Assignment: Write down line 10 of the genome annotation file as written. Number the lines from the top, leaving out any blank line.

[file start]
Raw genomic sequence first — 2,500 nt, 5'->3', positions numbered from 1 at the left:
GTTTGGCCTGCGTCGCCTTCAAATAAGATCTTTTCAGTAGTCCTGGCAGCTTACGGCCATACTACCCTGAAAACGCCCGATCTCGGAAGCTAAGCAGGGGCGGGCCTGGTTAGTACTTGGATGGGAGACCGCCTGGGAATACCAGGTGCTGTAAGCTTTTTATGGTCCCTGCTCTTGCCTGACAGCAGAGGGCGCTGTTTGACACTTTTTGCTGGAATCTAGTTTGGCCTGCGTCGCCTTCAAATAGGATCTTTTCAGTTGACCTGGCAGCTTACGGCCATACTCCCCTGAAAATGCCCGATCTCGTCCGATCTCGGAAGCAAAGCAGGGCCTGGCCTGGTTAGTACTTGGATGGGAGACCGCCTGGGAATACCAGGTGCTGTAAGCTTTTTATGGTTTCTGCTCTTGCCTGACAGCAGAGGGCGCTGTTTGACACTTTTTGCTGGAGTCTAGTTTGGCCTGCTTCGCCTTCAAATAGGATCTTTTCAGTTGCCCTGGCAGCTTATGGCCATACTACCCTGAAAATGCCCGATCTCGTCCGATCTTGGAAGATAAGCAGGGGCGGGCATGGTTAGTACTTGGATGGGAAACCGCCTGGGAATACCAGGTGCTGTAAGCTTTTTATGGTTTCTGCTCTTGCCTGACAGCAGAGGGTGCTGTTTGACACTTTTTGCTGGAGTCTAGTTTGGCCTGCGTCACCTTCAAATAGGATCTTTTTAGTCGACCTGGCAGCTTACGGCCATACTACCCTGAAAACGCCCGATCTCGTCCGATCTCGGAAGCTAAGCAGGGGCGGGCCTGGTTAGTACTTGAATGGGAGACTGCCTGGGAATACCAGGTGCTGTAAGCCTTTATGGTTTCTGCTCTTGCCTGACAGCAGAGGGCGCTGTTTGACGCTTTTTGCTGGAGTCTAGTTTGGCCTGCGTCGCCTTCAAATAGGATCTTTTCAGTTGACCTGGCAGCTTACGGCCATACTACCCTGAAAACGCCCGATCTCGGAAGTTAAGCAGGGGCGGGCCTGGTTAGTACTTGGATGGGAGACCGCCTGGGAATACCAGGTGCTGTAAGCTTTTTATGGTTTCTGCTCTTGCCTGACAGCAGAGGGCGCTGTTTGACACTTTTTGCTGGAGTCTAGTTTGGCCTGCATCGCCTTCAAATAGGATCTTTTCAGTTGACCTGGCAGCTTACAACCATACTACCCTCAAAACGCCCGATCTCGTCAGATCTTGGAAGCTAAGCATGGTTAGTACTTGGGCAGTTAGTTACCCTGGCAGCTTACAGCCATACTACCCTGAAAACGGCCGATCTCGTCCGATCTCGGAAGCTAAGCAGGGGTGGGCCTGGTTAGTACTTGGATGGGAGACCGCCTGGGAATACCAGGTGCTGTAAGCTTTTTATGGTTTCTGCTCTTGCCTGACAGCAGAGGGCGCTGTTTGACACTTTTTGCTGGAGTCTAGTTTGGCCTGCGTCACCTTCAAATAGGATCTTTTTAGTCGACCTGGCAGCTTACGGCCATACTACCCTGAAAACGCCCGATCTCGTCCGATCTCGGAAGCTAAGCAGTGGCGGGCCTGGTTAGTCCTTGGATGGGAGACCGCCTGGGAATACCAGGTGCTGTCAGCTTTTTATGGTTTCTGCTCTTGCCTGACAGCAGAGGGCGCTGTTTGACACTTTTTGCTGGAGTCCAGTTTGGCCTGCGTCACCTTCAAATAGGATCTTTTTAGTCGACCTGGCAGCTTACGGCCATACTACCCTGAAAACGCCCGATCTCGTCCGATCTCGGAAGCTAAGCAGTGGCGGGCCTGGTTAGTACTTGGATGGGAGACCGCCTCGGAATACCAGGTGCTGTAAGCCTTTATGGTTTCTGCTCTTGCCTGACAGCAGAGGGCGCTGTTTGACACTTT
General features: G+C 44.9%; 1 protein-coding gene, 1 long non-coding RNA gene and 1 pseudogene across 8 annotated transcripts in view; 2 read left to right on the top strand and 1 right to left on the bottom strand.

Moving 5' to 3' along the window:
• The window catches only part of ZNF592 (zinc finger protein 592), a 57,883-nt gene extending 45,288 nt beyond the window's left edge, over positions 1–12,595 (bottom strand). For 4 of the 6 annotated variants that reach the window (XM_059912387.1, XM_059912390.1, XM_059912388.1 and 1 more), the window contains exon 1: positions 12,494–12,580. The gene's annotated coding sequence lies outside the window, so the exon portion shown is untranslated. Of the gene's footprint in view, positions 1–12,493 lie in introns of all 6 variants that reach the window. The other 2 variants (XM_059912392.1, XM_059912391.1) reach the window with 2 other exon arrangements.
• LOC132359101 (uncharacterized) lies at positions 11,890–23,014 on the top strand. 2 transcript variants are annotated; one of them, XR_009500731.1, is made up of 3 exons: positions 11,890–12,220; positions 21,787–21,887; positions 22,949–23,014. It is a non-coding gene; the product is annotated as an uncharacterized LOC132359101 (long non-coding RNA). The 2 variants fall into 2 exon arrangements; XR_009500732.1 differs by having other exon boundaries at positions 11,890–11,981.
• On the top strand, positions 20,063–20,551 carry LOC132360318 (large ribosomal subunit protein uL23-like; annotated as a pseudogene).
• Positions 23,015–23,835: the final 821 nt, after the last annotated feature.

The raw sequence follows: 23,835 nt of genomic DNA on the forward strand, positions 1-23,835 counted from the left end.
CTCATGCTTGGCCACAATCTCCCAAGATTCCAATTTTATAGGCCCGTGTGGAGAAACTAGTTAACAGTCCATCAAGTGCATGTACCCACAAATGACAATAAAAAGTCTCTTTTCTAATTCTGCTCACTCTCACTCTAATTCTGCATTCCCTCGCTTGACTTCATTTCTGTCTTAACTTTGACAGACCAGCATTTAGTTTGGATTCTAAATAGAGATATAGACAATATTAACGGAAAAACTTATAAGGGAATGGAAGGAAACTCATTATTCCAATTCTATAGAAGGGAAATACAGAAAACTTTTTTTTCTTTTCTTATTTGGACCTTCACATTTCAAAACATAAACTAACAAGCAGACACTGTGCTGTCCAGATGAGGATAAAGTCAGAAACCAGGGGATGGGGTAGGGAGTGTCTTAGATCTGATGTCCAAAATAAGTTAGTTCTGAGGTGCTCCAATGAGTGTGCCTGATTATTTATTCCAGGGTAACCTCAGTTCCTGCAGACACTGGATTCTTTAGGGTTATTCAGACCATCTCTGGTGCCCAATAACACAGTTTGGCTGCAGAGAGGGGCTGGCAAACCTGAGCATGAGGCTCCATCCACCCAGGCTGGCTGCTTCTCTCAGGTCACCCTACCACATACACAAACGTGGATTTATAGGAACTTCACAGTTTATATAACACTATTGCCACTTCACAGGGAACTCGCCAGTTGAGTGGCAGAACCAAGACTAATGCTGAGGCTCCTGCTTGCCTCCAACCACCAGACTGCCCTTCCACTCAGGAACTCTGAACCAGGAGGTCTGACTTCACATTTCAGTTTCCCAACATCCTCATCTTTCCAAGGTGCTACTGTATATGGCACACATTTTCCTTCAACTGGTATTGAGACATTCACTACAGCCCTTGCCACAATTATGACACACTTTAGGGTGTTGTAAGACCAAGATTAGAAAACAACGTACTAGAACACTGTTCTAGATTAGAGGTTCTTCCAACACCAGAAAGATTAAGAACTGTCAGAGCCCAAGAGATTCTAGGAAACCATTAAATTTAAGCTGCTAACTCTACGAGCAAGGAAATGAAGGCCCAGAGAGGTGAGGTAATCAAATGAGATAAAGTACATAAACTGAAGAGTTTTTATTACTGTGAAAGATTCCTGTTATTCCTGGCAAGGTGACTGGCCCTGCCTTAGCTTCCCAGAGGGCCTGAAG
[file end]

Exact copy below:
CTCATGCTTGGCCACAATCTCCCAAGATTCCAATTTTATAGGCCCGTGTGGAGAAACTAGTTAACAGTCCATCAAGTGCATGTACCCACAAATGACAATAAAAAGTCTCTTTTCTAATTCTGCTCACTCTCACTCTAATTCTGCATTCCCTCGCTTGACTTCATTTCTGTCTTAACTTTGACAGACCAGCATTTAGTTTGGATTCTAAATAGAGATATAGACAATATTAACGGAAAAACTTATAAGGGAATGGAAGGAAACTCATTATTCCAATTCTATAGAAGGGAAATACAGAAAACTTTTTTTTCTTTTCTTATTTGGACCTTCACATTTCAAAACATAAACTAACAAGCAGACACTGTGCTGTCCAGATGAGGATAAAGTCAGAAACCAGGGGATGGGGTAGGGAGTGTCTTAGATCTGATGTCCAAAATAAGTTAGTTCTGAGGTGCTCCAATGAGTGTGCCTGATTATTTATTCCAGGGTAACCTCAGTTCCTGCAGACACTGGATTCTTTAGGGTTATTCAGACCATCTCTGGTGCCCAATAACACAGTTTGGCTGCAGAGAGGGGCTGGCAAACCTGAGCATGAGGCTCCATCCACCCAGGCTGGCTGCTTCTCTCAGGTCACCCTACCACATACACAAACGTGGATTTATAGGAACTTCACAGTTTATATAACACTATTGCCACTTCACAGGGAACTCGCCAGTTGAGTGGCAGAACCAAGACTAATGCTGAGGCTCCTGCTTGCCTCCAACCACCAGACTGCCCTTCCACTCAGGAACTCTGAACCAGGAGGTCTGACTTCACATTTCAGTTTCCCAACATCCTCATCTTTCCAAGGTGCTACTGTATATGGCACACATTTTCCTTCAACTGGTATTGAGACATTCACTACAGCCCTTGCCACAATTATGACACACTTTAGGGTGTTGTAAGACCAAGATTAGAAAACAACGTACTAGAACACTGTTCTAGATTAGAGGTTCTTCCAACACCAGAAAGATTAAGAACTGTCAGAGCCCAAGAGATTCTAGGAAACCATTAAATTTAAGCTGCTAACTCTACGAGCAAGGAAATGAAGGCCCAGAGAGGTGAGGTAATCAAATGAGATAAAGTACATAAACTGAAGAGTTTTTATTACTGTGAAAGATTCCTGTTATTCCTGGCAAGGTGACTGGCCCTGCCTTAGCTTCCCAGAGGGCCTGAAG